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A begin to ECSEL School Story – Part 2: Understanding Unkind Behaviors

Introduction: The Importance of Early Childhood Educators 

Welcome to the second installment of “begin to ECSEL School Stories,” our latest blog series where we explore common challenges that early childhood educators face on their journey to support children's emotional, cognitive, and social development.  

Early childhood teachers are tasked with one of the most important jobs in the world. In addition to children’s families, their teachers are responsible for ensuring children’s safety and well-being, healthy development, and learning. Most importantly, early childhood teachers are children’s every day models and guides for character and moral development, helping them grow into kind, empathetic, resilient individuals with a positive and secure sense of self. This is no easy task, but with the right strategies, tools, and language, early childhood educators can help shape the next generation into kind, caring, and empathetic individuals. We need to collectively teach children kindness, empathy, and prosocial behaviors, but how can we accomplish this?

Empathy, Kindness, and Prosocial Behaviors in Early Childhood 

Empathy, kindness, and prosocial behaviors are skills that need to be taught, nurtured, and practiced from birth. Empathetic teachers lead to empathetic learners. As children’s key socializers at school, early childhood teachers play a critical role in giving children opportunities to engage with others, learn key social skills, act with empathy, understand the perspectives of others, and grow into kind, resilient people.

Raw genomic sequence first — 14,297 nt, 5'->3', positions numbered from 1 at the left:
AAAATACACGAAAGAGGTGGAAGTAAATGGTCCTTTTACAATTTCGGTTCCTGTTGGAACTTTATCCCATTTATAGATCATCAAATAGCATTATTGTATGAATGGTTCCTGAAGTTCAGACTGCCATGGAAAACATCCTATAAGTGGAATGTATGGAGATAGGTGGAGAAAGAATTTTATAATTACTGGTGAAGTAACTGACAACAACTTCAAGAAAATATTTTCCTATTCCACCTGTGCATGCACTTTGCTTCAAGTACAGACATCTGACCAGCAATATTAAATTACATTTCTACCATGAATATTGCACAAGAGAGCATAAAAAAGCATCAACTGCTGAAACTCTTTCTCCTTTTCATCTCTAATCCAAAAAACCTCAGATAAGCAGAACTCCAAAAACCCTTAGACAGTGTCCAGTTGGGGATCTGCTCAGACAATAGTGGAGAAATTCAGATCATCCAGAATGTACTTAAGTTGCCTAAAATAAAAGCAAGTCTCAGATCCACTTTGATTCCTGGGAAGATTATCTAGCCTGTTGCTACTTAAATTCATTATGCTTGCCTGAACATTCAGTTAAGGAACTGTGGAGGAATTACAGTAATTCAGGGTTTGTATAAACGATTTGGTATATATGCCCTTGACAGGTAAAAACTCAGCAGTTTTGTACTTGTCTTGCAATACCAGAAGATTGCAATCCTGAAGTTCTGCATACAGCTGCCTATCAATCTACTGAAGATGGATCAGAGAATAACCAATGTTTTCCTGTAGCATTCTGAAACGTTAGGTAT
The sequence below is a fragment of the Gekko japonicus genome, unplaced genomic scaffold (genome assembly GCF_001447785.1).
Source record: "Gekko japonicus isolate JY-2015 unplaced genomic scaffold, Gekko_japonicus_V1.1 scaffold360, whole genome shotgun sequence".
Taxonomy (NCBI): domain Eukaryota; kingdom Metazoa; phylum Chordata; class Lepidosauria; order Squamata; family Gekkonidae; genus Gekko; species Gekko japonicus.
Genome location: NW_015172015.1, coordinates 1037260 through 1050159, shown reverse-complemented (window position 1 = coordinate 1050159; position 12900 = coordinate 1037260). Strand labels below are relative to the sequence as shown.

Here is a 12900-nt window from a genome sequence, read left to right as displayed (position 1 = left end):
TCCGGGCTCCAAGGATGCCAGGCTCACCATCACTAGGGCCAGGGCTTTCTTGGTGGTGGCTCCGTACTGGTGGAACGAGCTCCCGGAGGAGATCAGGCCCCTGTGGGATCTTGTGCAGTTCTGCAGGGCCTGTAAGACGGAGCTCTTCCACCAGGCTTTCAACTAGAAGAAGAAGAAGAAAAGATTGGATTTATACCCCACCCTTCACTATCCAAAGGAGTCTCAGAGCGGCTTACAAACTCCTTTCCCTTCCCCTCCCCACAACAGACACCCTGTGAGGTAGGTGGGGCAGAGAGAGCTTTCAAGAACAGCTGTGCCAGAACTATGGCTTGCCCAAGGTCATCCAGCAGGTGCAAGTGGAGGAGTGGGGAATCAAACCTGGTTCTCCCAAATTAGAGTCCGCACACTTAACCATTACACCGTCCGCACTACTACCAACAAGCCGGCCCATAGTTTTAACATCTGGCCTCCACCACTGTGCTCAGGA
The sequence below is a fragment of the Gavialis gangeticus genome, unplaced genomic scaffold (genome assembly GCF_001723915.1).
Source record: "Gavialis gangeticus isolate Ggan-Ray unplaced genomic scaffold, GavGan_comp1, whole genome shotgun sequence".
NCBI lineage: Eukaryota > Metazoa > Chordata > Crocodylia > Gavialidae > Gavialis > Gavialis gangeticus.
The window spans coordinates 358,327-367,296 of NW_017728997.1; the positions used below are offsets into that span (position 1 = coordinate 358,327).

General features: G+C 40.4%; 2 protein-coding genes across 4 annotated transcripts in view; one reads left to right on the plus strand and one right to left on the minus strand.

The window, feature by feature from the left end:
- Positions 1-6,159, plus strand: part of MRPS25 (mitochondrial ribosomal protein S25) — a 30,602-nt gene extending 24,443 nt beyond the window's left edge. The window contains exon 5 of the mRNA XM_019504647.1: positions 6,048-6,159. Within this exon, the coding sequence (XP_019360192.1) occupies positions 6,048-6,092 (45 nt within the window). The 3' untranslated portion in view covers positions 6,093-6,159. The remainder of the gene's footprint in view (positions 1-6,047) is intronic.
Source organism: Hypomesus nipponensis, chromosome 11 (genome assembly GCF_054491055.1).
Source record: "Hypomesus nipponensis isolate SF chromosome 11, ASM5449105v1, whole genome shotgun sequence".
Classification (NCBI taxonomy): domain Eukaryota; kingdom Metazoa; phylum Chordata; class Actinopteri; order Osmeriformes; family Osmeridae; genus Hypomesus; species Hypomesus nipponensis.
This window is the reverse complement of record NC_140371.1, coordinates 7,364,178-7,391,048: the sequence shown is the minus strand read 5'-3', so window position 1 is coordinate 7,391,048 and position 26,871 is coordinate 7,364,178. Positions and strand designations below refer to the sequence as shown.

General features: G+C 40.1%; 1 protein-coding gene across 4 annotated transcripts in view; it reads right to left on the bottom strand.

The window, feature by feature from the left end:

Emotional, Cognitive, and Social Challenges in Early Childhood 

As we know, the last few years have left their mark on children, families, teachers, and school leaders. Children, whose most important years were consumed by inconsistent learning environments, isolation, and stress, are now facing emotional, cognitive, behavioral, and social challenges. We are seeing increased meltdowns, temper tantrums, and disruptive behaviors in addition to difficulties with sharing, taking turns, compromising, negotiating, and demonstrating empathy. Children are struggling with using their words instead of actions, understanding how their behaviors impact others, hearing the perspectives of others, and finding solutions to social problems.  

Partnership with Ellis Early Learning 

Throughout our begin to ECSEL Educator Training Program partnership with our lab schools at Ellis Early Learning, we have seen firsthand how many of these challenging moments play out in the classroom and heard about the impact these moments have on the rest of the class from Ellis’ wonderful teachers and leaders. Teaching children kindness and empathy requires flexibility, practice, repetition, and lots of patience, but the more tools we have in our own toolkit, the better we are equipping children.